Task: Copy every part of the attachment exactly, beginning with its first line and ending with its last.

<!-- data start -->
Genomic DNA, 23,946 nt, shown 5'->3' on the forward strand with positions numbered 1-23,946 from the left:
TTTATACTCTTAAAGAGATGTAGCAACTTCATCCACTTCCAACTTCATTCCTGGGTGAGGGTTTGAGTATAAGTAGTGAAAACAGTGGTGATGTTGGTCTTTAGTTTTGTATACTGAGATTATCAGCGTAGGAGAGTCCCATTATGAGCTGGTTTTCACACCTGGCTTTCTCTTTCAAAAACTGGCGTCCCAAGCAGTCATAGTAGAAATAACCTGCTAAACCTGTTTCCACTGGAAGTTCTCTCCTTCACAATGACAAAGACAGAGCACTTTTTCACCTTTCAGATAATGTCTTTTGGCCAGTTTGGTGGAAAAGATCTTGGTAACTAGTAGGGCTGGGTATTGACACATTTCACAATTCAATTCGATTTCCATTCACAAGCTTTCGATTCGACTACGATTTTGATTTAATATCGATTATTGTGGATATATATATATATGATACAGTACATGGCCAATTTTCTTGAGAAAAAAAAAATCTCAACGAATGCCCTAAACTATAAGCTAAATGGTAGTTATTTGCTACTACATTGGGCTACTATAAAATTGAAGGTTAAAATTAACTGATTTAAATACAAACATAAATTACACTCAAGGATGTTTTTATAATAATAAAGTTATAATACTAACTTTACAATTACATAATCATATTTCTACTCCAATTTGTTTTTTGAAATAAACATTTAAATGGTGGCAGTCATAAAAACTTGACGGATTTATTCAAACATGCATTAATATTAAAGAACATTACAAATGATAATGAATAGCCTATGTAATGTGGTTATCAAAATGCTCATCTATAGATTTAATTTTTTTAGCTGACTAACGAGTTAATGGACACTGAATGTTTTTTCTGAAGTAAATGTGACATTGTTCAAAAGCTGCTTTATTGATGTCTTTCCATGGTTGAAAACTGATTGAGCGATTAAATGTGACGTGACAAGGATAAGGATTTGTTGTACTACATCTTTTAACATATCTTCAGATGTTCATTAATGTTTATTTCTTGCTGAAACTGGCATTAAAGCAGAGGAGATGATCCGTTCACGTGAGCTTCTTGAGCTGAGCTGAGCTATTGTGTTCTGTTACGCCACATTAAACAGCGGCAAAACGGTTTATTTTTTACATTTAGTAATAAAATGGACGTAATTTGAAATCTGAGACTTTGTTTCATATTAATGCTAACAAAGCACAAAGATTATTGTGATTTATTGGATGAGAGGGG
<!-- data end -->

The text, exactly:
Genomic DNA, 23,946 nt, shown 5'->3' on the forward strand with positions numbered 1-23,946 from the left:
TTTATACTCTTAAAGAGATGTAGCAACTTCATCCACTTCCAACTTCATTCCTGGGTGAGGGTTTGAGTATAAGTAGTGAAAACAGTGGTGATGTTGGTCTTTAGTTTTGTATACTGAGATTATCAGCGTAGGAGAGTCCCATTATGAGCTGGTTTTCACACCTGGCTTTCTCTTTCAAAAACTGGCGTCCCAAGCAGTCATAGTAGAAATAACCTGCTAAACCTGTTTCCACTGGAAGTTCTCTCCTTCACAATGACAAAGACAGAGCACTTTTTCACCTTTCAGATAATGTCTTTTGGCCAGTTTGGTGGAAAAGATCTTGGTAACTAGTAGGGCTGGGTATTGACACATTTCACAATTCAATTCGATTTCCATTCACAAGCTTTCGATTCGACTACGATTTTGATTTAATATCGATTATTGTGGATATATATATATATGATACAGTACATGGCCAATTTTCTTGAGAAAAAAAAAATCTCAACGAATGCCCTAAACTATAAGCTAAATGGTAGTTATTTGCTACTACATTGGGCTACTATAAAATTGAAGGTTAAAATTAACTGATTTAAATACAAACATAAATTACACTCAAGGATGTTTTTATAATAATAAAGTTATAATACTAACTTTACAATTACATAATCATATTTCTACTCCAATTTGTTTTTTGAAATAAACATTTAAATGGTGGCAGTCATAAAAACTTGACGGATTTATTCAAACATGCATTAATATTAAAGAACATTACAAATGATAATGAATAGCCTATGTAATGTGGTTATCAAAATGCTCATCTATAGATTTAATTTTTTTAGCTGACTAACGAGTTAATGGACACTGAATGTTTTTTCTGAAGTAAATGTGACATTGTTCAAAAGCTGCTTTATTGATGTCTTTCCATGGTTGAAAACTGATTGAGCGATTAAATGTGACGTGACAAGGATAAGGATTTGTTGTACTACATCTTTTAACATATCTTCAGATGTTCATTAATGTTTATTTCTTGCTGAAACTGGCATTAAAGCAGAGGAGATGATCCGTTCACGTGAGCTTCTTGAGCTGAGCTGAGCTATTGTGTTCTGTTACGCCACATTAAACAGCGGCAAAACGGTTTATTTTTTACATTTAGTAATAAAATGGACGTAATTTGAAATCTGAGACTTTGTTTCATATTAATGCTAACAAAGCACAAAGATTATTGTGATTTATTGGATGAGAGGGG